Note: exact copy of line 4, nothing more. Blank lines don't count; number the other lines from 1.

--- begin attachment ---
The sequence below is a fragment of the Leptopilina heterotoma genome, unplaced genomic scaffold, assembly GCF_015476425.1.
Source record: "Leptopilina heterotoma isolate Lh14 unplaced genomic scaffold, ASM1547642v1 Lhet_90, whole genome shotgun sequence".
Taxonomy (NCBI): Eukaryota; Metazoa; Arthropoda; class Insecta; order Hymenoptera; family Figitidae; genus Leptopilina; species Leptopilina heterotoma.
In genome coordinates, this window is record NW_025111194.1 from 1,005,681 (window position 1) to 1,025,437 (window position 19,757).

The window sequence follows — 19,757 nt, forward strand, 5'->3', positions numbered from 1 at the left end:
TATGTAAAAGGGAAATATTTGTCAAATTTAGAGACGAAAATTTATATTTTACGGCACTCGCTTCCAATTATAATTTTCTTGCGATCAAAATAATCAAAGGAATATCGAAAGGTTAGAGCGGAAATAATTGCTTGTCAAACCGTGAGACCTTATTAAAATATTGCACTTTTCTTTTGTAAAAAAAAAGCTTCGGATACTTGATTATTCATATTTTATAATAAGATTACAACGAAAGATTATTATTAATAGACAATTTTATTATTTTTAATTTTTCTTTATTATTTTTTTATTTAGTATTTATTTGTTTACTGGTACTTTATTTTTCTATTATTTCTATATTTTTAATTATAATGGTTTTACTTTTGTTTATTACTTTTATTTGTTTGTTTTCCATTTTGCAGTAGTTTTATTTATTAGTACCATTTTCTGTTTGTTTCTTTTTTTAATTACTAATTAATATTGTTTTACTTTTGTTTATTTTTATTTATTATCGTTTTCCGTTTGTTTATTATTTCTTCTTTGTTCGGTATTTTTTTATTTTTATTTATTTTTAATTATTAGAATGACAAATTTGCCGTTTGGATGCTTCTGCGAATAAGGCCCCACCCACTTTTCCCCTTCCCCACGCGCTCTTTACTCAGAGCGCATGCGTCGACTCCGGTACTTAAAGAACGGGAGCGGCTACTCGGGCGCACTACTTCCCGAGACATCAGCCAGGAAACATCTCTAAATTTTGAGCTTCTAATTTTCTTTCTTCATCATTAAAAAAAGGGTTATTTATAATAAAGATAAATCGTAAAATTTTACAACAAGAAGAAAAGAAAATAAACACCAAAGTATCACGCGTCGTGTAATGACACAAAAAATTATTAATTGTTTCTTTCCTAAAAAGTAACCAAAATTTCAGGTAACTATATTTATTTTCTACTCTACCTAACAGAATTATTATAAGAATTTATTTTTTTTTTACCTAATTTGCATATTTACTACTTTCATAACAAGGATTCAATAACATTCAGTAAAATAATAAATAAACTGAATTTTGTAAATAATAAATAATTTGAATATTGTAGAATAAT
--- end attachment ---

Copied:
In genome coordinates, this window is record NW_025111194.1 from 1,005,681 (window position 1) to 1,025,437 (window position 19,757).